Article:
There are a lot of Penn State fans out there — maybe you’re one of them — who have always felt a certain way about the Big Ten. It goes like this:
“Penn State has been treated like a red-headed stepchild by the Big Ten since joining in 1993.”
Is that true?
Ehhhh, I don’t know. My feeling is no, not really. Sure, there have been big calls that have gone against the football team, leading fans to think Big Ten officials have some agenda against PSU. And yes, the Nittany Lions pretty much always start conference play on the road in football, which rubs a lot of folks at PSU the wrong way, whether they fully come out and say so or not.
If you only want to wear blue-tinted glasses, you’ll always find some little slight here or there that makes you think the big, bad Big Ten doesn’t really like Penn State all that much. Or at least that the Big Ten doesn’t treat PSU as fairly as its two star pupils, Ohio State and Michigan.
If you truly feel that the Big Ten has it out for Penn State in some way, there’s probably nothing I can write or say that would change your mind.
Many PSU fans would rather the university be a member of the ACC, either because of their disdain for the Big Ten or a more logical reason — that the ACC is actually a better fit geographically for the Lions.
I ran a Twitter poll on the subject this week, and as you can see, the results are pretty close.
Would Penn State fans rather be in the Big Ten or the ACC?
Got this Q again recently from @PASportsNetwork and led to a good discussion.
If Texas and Oklahoma bolt to SEC, you gotta think we could be in for another round of conference realignment.
— Cory Giger (@CoryGiger) July 22, 2021
Personally, I can see a lot of reasons why the ACC would be a better fit for Penn State. These are my top three:
1: An easier path to a conference championship game — and berth in a 4-team playoff — without having to be in the same division as Ohio State and Michigan. Yes, it would mean having to beat Clemson in the ACC title game, but PSU already has a similar challenge against the Buckeyes in the division. Now, when the CFP inevitably goes to 12 teams, it really won’t matter which league PSU is in because it should always have a good shot to be in the top 12.
2: Lions could play historical rivals Pitt and Syracuse every year. This would be fantastic for a lot of longtime PSU fans, and obviously having Pitt on the schedule every year would be terrific for those of us in PA.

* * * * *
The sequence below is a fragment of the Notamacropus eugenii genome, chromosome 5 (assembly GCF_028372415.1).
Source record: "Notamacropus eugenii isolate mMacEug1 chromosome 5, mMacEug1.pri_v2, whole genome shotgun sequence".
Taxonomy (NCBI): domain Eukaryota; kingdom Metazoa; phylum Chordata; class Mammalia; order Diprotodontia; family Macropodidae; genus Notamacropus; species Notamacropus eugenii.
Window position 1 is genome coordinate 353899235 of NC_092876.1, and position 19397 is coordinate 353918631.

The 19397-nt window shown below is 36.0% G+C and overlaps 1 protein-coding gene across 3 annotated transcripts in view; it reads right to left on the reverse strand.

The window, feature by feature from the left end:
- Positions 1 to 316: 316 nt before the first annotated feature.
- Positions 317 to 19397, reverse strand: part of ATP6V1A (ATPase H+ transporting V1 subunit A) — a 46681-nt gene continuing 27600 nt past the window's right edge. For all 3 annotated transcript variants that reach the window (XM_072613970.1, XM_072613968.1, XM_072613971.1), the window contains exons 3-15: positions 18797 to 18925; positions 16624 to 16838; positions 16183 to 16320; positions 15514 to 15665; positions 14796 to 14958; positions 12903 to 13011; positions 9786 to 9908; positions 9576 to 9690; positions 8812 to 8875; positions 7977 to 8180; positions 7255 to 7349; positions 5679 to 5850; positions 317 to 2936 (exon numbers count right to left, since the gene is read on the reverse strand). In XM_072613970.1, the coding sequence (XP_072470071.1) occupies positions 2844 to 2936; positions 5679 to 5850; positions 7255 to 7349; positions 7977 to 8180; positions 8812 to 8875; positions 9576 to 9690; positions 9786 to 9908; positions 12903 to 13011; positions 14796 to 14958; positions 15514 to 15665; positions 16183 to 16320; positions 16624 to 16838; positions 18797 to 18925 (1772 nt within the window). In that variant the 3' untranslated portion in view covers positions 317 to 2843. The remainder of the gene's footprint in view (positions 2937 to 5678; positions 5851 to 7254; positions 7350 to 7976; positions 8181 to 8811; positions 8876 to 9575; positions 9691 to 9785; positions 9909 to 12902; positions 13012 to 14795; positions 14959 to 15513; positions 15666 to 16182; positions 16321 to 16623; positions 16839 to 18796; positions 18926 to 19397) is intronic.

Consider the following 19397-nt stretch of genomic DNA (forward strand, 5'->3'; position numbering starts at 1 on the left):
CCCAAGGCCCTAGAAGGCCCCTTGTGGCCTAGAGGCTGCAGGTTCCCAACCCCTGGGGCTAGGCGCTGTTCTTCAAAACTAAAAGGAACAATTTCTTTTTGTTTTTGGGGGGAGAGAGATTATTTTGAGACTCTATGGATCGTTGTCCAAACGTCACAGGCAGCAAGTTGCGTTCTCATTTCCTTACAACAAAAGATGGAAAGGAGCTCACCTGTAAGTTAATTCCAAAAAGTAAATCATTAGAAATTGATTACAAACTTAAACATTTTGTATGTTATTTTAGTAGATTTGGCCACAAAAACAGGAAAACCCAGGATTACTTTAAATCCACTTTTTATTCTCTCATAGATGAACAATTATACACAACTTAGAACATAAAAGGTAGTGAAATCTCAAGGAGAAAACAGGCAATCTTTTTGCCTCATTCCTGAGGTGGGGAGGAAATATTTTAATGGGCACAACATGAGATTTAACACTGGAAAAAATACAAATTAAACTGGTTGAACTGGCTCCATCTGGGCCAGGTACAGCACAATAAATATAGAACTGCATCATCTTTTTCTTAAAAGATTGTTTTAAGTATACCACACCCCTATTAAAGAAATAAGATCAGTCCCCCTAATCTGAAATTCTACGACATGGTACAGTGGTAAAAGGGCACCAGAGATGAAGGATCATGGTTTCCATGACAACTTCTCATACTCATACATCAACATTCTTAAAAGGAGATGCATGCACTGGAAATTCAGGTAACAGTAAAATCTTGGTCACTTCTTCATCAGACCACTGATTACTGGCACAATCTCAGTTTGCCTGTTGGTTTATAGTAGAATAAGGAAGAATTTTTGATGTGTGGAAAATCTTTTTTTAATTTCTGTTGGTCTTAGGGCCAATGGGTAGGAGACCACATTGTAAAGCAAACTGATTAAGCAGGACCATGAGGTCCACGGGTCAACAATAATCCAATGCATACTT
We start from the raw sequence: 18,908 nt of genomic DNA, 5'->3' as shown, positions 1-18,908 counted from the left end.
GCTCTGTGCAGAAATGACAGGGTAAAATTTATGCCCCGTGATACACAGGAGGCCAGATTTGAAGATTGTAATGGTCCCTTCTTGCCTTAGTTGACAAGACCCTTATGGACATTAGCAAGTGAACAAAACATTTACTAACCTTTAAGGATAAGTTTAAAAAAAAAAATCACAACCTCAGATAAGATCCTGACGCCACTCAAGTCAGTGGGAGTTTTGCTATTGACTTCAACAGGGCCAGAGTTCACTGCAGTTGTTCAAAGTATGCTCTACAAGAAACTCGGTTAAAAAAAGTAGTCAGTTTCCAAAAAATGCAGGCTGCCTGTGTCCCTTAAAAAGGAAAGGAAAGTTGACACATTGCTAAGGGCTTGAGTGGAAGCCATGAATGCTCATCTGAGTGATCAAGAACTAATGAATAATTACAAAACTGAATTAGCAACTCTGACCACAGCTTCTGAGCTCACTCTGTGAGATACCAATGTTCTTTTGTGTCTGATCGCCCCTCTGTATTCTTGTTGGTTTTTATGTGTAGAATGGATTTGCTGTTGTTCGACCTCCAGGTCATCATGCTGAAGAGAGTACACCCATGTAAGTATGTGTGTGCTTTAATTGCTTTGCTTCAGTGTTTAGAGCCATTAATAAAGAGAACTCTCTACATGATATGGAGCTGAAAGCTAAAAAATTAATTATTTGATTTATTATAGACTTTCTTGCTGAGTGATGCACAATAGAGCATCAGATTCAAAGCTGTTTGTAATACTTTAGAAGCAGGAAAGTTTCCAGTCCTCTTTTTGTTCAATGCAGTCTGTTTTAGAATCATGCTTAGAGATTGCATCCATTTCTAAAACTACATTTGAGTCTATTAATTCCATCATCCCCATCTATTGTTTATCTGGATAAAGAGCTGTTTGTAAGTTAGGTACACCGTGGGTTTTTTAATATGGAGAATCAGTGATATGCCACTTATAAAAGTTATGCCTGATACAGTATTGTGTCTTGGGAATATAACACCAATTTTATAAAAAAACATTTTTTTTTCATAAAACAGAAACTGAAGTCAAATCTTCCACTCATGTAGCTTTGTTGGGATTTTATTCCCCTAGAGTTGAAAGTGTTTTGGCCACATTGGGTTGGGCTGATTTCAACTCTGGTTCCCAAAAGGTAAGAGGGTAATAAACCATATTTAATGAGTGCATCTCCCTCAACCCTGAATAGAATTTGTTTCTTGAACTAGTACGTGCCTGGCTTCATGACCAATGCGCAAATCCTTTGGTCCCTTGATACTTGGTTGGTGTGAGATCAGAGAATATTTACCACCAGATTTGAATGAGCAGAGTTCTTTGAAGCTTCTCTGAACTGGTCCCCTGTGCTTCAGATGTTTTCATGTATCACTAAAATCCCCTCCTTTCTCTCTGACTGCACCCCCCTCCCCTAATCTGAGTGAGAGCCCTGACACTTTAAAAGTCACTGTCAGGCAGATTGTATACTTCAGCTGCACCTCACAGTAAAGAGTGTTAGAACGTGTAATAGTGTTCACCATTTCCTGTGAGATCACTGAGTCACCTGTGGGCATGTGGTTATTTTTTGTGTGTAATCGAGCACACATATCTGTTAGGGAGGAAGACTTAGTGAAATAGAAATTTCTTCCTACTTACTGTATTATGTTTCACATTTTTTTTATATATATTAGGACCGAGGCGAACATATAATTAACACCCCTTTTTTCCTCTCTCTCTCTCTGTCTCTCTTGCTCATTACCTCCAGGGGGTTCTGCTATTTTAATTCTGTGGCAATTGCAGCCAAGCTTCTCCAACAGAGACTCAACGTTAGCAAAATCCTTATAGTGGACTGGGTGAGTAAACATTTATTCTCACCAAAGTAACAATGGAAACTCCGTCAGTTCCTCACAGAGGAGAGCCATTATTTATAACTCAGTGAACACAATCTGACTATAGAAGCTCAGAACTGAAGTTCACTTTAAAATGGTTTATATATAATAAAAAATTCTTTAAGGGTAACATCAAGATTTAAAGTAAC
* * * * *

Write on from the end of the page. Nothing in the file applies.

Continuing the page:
3: Probably a better chance for the men’s basketball program to have a little more success. The Big Ten is always tough top to bottom. The top of the ACC is always great, but the bottom of the league often is not.
A lot of Penn State fans will agree with my reasoning above about the ACC. And they also probably would agree with this: None of that matters.
We all know — or should know — what really matters.
It’s what makes the world go round.
With news breaking Wednesday that Texas and Oklahoma are interested in leaving the Big 12 for the SEC, it once again brings the gigantic discussion of conference realignment back into the spotlight. We go through this every handful of years, and will continue to do so probably forever — or at least until (and if) we ever see 16-team superconferences actually come about.
When we have these discussions, Penn State’s place in the landscape of college sports is certainly an important issue. And it allows us to revisit the topic of whether or not the Lions should be in the Big Ten for the long haul, or if they’d be better suited calling the ACC home.
Just so we’re clear here, any Penn State fans who would like to move to the ACC need to understand that the Big Ten is a giant freaking cash cow, especially compared to the ACC. Just how big?
Here are the numbers, from this excellent recap story by Sports Illustrated:
** The Big Ten paid its members $54.3 million last year from its sports revenue, which led the nation at $768.9 million. (Note: newer members Rutgers and Maryland still received less money, but will get a full share starting in 2021.)
** By comparison, the ACC paid its members $37 million from its sports revenue total of $496.7 million.
So, as you can see, those numbers aren’t even close. Penn State received $17 million more as a member of the Big Ten than it would in the ACC, and unless that figure is ever able to drop dramatically, one thing is crystal clear: PSU won’t be leaving the Big Ten for the ACC.
Because it can’t.
Penn State has 31 varsity sports to pay for — plus lots of other huge bills such as renovations — and the school just can’t walk away from an extra $17 million a year. Now, if Big Ten money dries up for some reason and the ACC can sweeten its pot substantially, then yeah, maybe there could be a discussion.
Also, Penn State University is a tremendous academic institution and feels like it fits in well with other similar universities in the Big Ten.
The bottom line is, no matter what happens with Texas and Oklahoma, the SEC or anybody else, there’s probably only one reality for the long haul — Penn State is a member of the Big Ten, and that won’t be changing.